Amazon.com is a great place to buy books. Small bookshops and even big retailers, like Borders, have been driven out of business by it. It is the favorite complaint of some that this is just not fair. They especially like to complain about the fact that online retailers do not have to collect sales taxes. That advantage is vanishing for Amazon as they expand into more states, including Maryland. So what will some of the small merchants complain about next? Who knows? But some always have someone or something to blame.
Good merchants know that no one owes them anything. They don't complain about the internet. They don't sit around and grip about things being unfair. They spend their energy creating experiences that are unique and that offer value, whether tangible or intangible, to the consumer. If possible, they find a niche market that cannot be properly served by the big retailers. They also use the internet. And they do well.
Back Creek Books on Main Street in Annapolis is a small business like this. A small independent bookstore should have no business surviving, let alone thriving, in the world of Amazon.com. But it does. Among the many great things about it, it offers books that you just can't find elsewhere or that you wouldn't otherwise discover. Among other things, they have a great selection of unique books about Maryland.
One book that I picked up recently was 1988 Glen Burnie 100, Our Spirit Lives, A Pictorial History 1888 - 1988. I cannot find this book anywhere on Amazon or anywhere else online (that is not to say that it might not eventually end up for sale somewhere online in the future).
Glen Burnie is an unincorporated area in the northern part of Anne Arundel County near Baltimore City. It is more of a working class area, although there are some nicer parts, especially around the water. Every time I drive through or bike through on the B&A trail, I always want to explore more. You get the feeling that there are probably a million untold stories and forgotten legends from the area. So when I saw this book, which was published in 1988 by the Northern Anne Arundel County Chamber of Commerce, I was excited.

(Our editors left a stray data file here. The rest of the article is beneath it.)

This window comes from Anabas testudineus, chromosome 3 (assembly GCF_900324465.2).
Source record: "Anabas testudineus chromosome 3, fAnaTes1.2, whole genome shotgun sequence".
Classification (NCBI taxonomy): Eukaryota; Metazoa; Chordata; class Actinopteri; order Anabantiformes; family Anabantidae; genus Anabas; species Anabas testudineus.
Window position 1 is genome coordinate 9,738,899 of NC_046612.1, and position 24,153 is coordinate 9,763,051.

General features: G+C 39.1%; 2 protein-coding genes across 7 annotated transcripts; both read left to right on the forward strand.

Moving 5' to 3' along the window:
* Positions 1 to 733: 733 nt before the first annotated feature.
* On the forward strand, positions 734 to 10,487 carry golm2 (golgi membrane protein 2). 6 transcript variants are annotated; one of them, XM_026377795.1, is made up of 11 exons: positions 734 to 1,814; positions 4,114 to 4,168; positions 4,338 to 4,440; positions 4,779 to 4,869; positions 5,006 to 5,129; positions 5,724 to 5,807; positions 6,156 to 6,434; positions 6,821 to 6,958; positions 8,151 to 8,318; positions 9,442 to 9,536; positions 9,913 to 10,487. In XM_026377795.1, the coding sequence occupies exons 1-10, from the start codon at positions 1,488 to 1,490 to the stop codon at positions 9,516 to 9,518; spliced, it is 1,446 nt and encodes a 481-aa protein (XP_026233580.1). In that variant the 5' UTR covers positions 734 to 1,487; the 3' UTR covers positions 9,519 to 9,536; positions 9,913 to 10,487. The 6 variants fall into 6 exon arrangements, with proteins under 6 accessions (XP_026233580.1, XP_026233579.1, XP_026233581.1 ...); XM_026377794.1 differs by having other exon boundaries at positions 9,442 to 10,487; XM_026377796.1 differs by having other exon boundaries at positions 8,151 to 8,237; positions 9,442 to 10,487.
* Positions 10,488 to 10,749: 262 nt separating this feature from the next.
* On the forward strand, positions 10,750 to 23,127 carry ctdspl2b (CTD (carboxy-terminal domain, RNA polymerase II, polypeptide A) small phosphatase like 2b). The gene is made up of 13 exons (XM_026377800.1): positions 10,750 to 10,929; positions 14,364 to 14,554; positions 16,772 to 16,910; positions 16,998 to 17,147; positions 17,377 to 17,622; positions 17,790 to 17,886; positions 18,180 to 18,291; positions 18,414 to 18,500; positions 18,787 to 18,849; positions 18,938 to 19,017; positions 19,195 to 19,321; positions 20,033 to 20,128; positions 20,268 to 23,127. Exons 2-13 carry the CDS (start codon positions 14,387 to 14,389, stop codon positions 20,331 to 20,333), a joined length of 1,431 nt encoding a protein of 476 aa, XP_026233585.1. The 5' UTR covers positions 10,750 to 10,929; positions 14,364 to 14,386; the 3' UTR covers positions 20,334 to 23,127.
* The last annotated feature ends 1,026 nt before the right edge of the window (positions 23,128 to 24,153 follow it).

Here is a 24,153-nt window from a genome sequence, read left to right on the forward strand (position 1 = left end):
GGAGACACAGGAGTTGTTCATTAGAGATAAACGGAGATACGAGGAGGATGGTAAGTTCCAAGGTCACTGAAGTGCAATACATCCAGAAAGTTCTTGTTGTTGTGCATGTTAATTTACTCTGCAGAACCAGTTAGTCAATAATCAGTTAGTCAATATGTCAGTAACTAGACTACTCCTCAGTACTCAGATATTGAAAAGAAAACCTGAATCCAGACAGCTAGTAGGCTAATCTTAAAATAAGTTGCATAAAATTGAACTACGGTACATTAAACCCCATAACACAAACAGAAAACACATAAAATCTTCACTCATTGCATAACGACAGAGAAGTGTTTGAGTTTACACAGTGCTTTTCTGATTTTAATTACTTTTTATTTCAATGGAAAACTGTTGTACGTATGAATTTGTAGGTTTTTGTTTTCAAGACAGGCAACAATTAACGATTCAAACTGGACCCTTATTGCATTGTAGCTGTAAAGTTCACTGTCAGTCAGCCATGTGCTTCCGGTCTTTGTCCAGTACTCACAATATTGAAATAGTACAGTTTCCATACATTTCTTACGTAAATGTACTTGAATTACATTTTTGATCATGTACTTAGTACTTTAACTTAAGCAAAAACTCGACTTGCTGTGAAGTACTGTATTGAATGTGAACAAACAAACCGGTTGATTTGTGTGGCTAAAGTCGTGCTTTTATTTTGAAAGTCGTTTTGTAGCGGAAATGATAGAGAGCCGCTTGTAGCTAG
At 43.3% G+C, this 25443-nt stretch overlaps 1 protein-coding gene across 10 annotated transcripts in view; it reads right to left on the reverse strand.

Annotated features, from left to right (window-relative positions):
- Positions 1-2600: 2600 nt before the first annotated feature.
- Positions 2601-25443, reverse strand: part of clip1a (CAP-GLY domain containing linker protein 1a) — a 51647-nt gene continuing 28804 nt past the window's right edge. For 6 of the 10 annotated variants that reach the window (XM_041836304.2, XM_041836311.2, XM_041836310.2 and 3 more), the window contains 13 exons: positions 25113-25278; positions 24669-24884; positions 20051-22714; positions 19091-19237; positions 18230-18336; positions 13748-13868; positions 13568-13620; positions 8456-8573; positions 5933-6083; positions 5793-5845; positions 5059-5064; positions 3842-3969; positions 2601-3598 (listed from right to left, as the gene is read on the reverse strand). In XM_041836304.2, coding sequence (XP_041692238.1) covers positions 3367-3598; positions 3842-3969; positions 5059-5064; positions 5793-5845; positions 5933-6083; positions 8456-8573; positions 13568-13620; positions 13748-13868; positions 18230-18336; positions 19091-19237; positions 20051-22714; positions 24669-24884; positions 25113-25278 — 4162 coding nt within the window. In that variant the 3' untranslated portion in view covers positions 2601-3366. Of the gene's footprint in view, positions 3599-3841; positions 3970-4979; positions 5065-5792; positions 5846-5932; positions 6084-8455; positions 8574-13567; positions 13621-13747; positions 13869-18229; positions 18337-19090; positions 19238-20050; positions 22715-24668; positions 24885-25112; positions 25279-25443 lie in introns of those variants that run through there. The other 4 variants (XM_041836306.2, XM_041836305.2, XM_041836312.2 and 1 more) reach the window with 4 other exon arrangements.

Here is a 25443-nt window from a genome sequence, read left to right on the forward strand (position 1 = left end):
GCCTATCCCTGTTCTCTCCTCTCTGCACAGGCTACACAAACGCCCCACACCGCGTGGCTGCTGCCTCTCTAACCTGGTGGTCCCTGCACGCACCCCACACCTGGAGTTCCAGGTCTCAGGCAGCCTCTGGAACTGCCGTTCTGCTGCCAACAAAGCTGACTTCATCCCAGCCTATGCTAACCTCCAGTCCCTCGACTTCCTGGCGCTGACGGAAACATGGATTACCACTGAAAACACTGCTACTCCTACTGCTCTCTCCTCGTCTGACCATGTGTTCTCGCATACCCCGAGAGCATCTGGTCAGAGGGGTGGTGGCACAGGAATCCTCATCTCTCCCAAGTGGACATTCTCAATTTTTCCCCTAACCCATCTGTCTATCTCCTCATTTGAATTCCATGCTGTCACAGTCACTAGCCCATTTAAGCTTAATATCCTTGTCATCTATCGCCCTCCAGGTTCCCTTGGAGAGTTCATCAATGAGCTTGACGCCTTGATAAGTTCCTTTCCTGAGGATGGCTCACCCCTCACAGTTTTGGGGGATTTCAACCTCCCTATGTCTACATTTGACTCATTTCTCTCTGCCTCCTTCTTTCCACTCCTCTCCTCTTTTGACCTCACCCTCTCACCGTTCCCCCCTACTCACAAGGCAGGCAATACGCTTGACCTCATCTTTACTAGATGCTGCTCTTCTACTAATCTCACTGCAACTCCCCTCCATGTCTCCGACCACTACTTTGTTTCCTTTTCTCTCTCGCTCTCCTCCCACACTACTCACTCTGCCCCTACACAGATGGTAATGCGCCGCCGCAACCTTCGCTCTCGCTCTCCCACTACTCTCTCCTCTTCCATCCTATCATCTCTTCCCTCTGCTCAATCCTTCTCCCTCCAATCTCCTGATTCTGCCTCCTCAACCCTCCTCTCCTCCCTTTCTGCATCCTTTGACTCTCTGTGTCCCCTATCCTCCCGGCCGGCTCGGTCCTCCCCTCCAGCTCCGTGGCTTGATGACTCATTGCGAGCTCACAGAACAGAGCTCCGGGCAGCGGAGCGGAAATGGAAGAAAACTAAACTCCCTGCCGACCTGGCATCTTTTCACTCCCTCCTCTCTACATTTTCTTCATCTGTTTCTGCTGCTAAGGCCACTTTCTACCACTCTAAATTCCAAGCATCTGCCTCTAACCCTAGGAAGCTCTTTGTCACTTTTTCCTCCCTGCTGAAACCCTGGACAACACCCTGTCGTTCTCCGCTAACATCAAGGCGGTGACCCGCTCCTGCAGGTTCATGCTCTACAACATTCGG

Regarding the book itself, I was slightly disappointed. It was more like a yearbook, full of pictures but short on information. For example, it has a picture of Glen Burnie in 1895 and mentions that the town hall, also called the "Orange Hall" could be seen in the background. What business was conducted at this town hall? Was Glen Burnie ever an incorporated city? Why was it called the Orange Hall? It mentions that the area was settled by Elias Glenn, a lawyer from Baltimore whose parents were originally from Scotland. Did he name the town hall the Orange Hall out of sympathy with the Orange Order in Scotland or was it simply just painted orange because that was the only color paint they had sitting around? When was the Orange Hall taken down and why? Does anything sit on the site today (or in 1988)? They put in lots of old pictures, which was nice, but details about the history were missing.
I was also struck by the fact that there were hardly any non-white people in the photographs. Glen Burnie is a diverse place with many blacks, Asians, and Hispanics, although it is mostly white. I'm sure it was less diverse in 1988 and before. Still, it did seem that the non-white segment of the population was under represented in this book.
Despite all this, the book did provide some insight into the history of the area and when I get time I hope to compare some of the pictures in the book to how the area looks today.
I'm glad that I found this book, despite the fact that I found it lacking in some respects. I am looking forward to returning to Back Creek Books to see what else I can find.
Maryland Folklore - Book Review
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